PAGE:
Smut Peddlers

Smut has become one of Cincinnati’s most incendiary on-the-rise bands, without really intending to.

click to enlarge Smut - Photo: smutohio.bandcamp.com
Photo: smutohio.bandcamp.com
Smut

In Smut’s relatively brief three-year history, the Cincinnati band has compiled a trio of short but potent recordings, including the just released End of Sam-soon, endured some personnel shifts, raised its local profile to a prominent level and scored various touring opportunities beyond the Queen City’s zip code. While remote tours were initially a stated goal of the Noise Pop group, little else was by purposeful design on the musicians’ part.

“Usually we just hop onto things. It’s the unintentional method,” says vocalist Taylor Roebuck from Smut’s new Northside band house. “Our label, Broken Circles, has done a lot for us in the last year, too.”

The group’s upcoming weeklong tour swing through the South with Indie Rock darlings Bully is a case in point. After hearing about Smut through a mutual friend, Bully guitarist/songwriter/vocalist Alicia Bognanno came to see the band last year and offered an opening slot.

“We didn’t hear anything for an entire year, so we were like, ‘That’s probably not going to happen,’ ” guitarist Andrew Min says. “Then we just got the email, and it was like, ‘OK, here’s the (info for the tour dates).’ We were like, ‘Oh, OK.’ We had to call our jobs and get a week off work.”

However it’s being achieved, Smut is doing very well. The band has amassed a fervent fan base and evolved from a noisy Post Punk band into a fully formed melodic Noise Pop group with Punk tendencies, which was exactly what the musicians wanted for End of Sam-soon. Smut’s evolution has largely been a matter of finding the chemically correct combination of players as well as the group’s search for its actual sound, a blend of organic path-finding and deliberate decisions.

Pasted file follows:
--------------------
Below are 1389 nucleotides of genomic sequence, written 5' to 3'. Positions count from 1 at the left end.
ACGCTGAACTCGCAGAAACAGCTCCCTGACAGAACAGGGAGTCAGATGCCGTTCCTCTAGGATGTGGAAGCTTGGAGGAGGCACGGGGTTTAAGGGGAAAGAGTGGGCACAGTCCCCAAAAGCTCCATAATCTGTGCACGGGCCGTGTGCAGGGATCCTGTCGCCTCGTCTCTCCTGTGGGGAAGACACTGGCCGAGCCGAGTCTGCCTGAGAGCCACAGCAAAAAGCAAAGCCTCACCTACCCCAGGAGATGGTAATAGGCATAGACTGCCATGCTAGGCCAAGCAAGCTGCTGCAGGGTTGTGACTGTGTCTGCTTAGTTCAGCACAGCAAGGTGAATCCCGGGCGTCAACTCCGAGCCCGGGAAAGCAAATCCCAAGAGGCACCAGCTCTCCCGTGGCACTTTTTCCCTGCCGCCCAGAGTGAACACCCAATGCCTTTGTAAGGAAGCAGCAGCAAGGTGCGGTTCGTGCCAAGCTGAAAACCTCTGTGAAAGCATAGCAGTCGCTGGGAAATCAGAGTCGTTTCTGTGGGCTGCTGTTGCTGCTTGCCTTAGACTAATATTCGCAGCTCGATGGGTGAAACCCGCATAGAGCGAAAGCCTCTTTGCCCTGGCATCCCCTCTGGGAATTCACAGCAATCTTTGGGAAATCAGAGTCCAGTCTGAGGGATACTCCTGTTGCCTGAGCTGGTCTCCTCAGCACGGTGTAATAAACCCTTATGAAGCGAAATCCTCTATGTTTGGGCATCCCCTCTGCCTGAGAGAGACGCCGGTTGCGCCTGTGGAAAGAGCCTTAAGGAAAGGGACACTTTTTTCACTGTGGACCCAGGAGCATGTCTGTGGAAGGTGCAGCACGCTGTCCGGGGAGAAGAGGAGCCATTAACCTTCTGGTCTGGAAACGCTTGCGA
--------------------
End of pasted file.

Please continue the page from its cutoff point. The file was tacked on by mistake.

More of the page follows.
“A lot of it was realizing we love and want to make Pop music,” says guitarist Sam Ruschman. “The dissonant Punk stuff is cool too, but I think we grew out of it. At one point, we just tried to take a risk with writing a song with the intent of (it) being a Pop song and then afterward dirty it up.”

Smut’s lineup has been in a state of flux since its formation in late 2014. The group began as trio with Roebuck (who also has acting interests and had never been in a band before Smut) joining Min and Ruschman, who’d played with various Greater Cincinnati outfits.

“I moved from Kentucky to Ohio to live with Andrew, and (Min’s Garage Pop band) Plastic Inevitables had disbanded and he wanted to keep writing music,” Roebuck says. “We worked on some stuff together, and I realized I liked it, but I still wanted to be onstage and perform. Essentially, I felt like I was acting like a singer until people started reacting to it, (and) it was, ‘Oh, this is what I do.’ ”

After losing its original drummer, Smut enlisted Chris Campbell, who splits his time between Smut and another touring Cincinnati band, Leggy. The band then added Erich Mukuda on bass, allowing Ruschman to move into the second guitar position. Mukuda eventually left to go back to school, with his place capably taken over by Bell Cenower.